Persian Cuisine

Cuisine, in terms of both the preparation of food and the social aspects of dining, is an essential part of any culture; indeed, some fundamental aspects of a culture may be more readily apparent in its culinary arts than in other traditions.

Certainly, many observations that might be made about food in Iran reinforce those that can be deduced from other facets of its culture. There is a mainstream culinary tradition primarily associated with the urban, Persian-speaking population that can be taken as essentially the common national cuisine, but the country also has a very rich array of local, regional, and ethnic dishes.

Persian cooking has many features in common with Indian, central Asian, Turkish, and Middle Eastern cuisines, yet it has its own particular characteristics and is unmistakably different from any of its counterparts. For instance, while many ingredients of Iranian and Indian food are similar, Indian food is spicier and uses pepper very generously. Likewise, many of the ingredients used in Persian cooking would be familiar to Americans, but Americans would be surprised at the unique ways the ingredients are used and the flavors they produce.

A good Persian cook has an almost miraculous ability to turn simple ingredients into dishes of great subtlety and beauty. This Persian style of cooking is sophisticated and refined enough to hold its own with any of the world’s other great cuisines, but it is relatively little known and appreciated outside the region. However, that is changing as the recent emigration of Iranians and their settlement in other countries, especially Europe and the United States, has resulted in the appearance of Persian restaurants in major cities like Paris, London, New York, Washington, Chicago, San Francisco, and Los Angeles.

Food and dining has a public face in Iran, but its fullest development and greatest glories are to be found in the private setting of the home, among relatives and friends. Especially in social gatherings, the variety and abundance of foods, as well as the conviviality and generosity of the host, are remarkable. Sharing food is an important mechanism of socialization and social bonding. A traditional proverb states that a way to win someone’s favor is to share your food with them: Namakgir kardan, which means "having someone to have a taste of the salt in your food"(i.e., to become bound by hospitality).

persian cuisine.steptoiran.comIn general, culinary practices in Iran have been affected by several important cultural factors. The most obvious, of course, are the requirements of Islamic dietary law since the vast majority of the population are Muslims: meat should come from animals that have been ritually slaughtered; pork and certain other foods are forbidden; and wine or other alcoholic beverages, though certainly used by some people at various times, are illegal under Islamic law and have been strictly prohibited.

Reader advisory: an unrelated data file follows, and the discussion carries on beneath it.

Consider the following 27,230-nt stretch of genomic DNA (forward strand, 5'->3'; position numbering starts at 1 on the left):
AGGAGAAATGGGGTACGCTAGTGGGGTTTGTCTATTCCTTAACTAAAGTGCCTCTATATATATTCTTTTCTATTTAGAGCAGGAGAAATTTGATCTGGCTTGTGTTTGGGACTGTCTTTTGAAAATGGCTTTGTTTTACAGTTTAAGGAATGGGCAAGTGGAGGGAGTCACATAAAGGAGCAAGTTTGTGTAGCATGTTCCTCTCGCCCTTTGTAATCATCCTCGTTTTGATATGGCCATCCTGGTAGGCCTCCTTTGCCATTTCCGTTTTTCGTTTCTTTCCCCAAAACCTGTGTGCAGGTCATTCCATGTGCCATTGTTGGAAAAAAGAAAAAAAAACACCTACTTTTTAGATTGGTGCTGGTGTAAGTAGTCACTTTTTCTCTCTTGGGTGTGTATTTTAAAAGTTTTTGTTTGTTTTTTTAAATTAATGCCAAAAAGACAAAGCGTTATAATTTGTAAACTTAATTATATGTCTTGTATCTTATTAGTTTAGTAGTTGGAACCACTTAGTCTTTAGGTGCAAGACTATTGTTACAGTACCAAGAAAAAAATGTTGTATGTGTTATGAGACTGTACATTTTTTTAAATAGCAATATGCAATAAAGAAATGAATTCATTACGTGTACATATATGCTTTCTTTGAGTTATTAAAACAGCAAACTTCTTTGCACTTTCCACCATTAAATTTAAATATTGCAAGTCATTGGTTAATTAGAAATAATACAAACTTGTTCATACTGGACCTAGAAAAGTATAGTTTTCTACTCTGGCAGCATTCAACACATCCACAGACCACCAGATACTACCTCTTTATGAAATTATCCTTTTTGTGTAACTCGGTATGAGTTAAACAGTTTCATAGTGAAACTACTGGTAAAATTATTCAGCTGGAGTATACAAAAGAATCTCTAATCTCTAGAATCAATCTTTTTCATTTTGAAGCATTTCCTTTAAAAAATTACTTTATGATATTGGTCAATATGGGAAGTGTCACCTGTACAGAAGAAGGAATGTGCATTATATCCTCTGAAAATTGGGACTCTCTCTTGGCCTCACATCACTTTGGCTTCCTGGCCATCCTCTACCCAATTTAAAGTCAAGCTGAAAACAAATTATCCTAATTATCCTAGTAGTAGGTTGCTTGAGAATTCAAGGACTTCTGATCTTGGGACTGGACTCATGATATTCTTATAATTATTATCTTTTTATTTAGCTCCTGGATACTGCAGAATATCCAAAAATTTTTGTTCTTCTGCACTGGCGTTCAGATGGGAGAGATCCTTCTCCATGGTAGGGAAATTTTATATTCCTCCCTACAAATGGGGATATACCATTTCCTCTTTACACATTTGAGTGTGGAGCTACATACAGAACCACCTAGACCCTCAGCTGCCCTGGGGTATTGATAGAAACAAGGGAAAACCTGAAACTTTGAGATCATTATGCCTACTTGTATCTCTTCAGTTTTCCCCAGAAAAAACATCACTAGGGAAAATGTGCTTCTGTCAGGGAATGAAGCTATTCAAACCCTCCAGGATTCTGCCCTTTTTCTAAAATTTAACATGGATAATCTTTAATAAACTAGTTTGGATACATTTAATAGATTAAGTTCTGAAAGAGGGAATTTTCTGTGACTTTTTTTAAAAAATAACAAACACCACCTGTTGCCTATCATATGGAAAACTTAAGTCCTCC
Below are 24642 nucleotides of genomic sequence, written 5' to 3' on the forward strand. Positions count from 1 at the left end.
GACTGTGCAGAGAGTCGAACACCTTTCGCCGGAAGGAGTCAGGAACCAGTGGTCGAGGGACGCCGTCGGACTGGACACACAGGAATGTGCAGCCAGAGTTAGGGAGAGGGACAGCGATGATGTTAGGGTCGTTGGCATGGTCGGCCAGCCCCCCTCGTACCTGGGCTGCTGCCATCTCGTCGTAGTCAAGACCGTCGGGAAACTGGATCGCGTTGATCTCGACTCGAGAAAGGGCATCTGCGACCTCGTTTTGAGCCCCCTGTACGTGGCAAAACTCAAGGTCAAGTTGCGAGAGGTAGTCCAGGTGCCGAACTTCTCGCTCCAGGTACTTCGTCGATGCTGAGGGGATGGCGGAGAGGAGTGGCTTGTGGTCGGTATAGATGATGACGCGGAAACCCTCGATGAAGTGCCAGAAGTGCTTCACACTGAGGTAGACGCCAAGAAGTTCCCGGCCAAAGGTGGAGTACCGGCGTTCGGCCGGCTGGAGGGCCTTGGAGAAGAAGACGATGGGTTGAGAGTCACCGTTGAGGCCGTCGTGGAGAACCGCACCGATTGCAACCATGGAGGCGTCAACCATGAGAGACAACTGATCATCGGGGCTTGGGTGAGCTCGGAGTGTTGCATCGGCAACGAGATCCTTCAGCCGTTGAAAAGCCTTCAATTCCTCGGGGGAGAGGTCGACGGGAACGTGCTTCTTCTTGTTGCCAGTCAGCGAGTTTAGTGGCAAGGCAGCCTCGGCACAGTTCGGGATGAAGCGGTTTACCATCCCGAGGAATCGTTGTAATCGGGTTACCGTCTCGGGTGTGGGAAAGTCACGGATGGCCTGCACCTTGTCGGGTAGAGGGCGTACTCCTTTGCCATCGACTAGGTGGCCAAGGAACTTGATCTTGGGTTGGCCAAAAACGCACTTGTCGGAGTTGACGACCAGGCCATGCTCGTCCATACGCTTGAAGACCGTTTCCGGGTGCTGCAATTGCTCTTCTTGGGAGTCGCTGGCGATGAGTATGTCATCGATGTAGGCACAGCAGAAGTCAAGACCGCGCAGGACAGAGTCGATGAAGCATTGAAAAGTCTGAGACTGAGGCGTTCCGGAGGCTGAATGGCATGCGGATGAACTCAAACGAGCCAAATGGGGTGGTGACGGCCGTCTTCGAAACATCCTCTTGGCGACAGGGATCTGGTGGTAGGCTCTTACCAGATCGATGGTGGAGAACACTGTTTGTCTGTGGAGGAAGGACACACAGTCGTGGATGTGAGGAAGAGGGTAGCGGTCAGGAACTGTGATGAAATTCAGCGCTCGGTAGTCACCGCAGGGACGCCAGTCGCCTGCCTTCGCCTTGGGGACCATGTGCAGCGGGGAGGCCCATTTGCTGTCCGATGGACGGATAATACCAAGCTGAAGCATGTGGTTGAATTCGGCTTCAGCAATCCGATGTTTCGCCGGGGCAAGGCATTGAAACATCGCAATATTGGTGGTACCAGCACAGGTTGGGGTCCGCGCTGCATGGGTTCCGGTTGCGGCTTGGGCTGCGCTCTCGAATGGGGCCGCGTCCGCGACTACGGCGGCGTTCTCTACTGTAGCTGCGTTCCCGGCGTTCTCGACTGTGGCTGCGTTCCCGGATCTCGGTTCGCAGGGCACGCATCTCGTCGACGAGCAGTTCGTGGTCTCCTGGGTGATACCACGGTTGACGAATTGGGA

There is also a kind of basic philosophy to Iranian cooking that has its sources in ancient Zoroastrian tradition and concepts perhaps derived ultimately from Galenic medical theory. Foods are regarded as being either "hot" ( garmi ) or "cold" ( sardi ) in their nature and in the effects they have on the consumer, inducing either excitement or lethargy, for example. For instance, while yogurt is regard as a cold item, red meat is classified as hot. Individual dishes and meals as a whole seek to balance these two qualities; spices are used in moderation, and ingredients often emphasize contrasting flavors like sweet and sour. Of course, the younger generation, educated in modern sciences, tends to be neither familiar with these traditional concepts nor to find them particularly relevant when it comes to modern food items like pizza.



Gem of Persia
Edwin & Diana From  The Netherlands
We had a wonderful holiday in Iran en that was also because of our tour guide Shahram Rafie of Step To Iran. He has a lot of knowledge about the history of Iran and it’s cultural heritage and tells enthusiastically about it. Although we had beforehand an itenary, he organized spontaneous things in between: climbing into ancient desert cities, visiting a carpet shop with explanation by the carpet seller, doing a jeep safari, etc. This was of course always in consultation with us. We also had enough time to do things on our own. Furthermore he arranges everything, like a roomchange or a place in a full (!) restaurant; and knows the best restaurants in every town. Last but not least he is a nice guy, which is important when you travel together for a couple of weeks. So we love to visit Iran again, with Step To Iran.


Ancient Persia Pakage
Anna From  Italy
We had such a wonderful time in discovering the beauty of Persia. Everything was arranged by step to Iran, visa procedure, accommodation, domestic flights. Many thanks to Ali, reliable and capable guide whose precious explanations we appreciated a lot.


Kerman Daily Tour
David From  France
I asked for a tailor made travel in order to visit the south part of Iran, Kerman, Kalut desert and fortress of Bam. All the services were according my requests, the guide by car took me where I wanted, that was perfect. l definitely recommend step to Iran for a good travel experience without worries in this amazing country.


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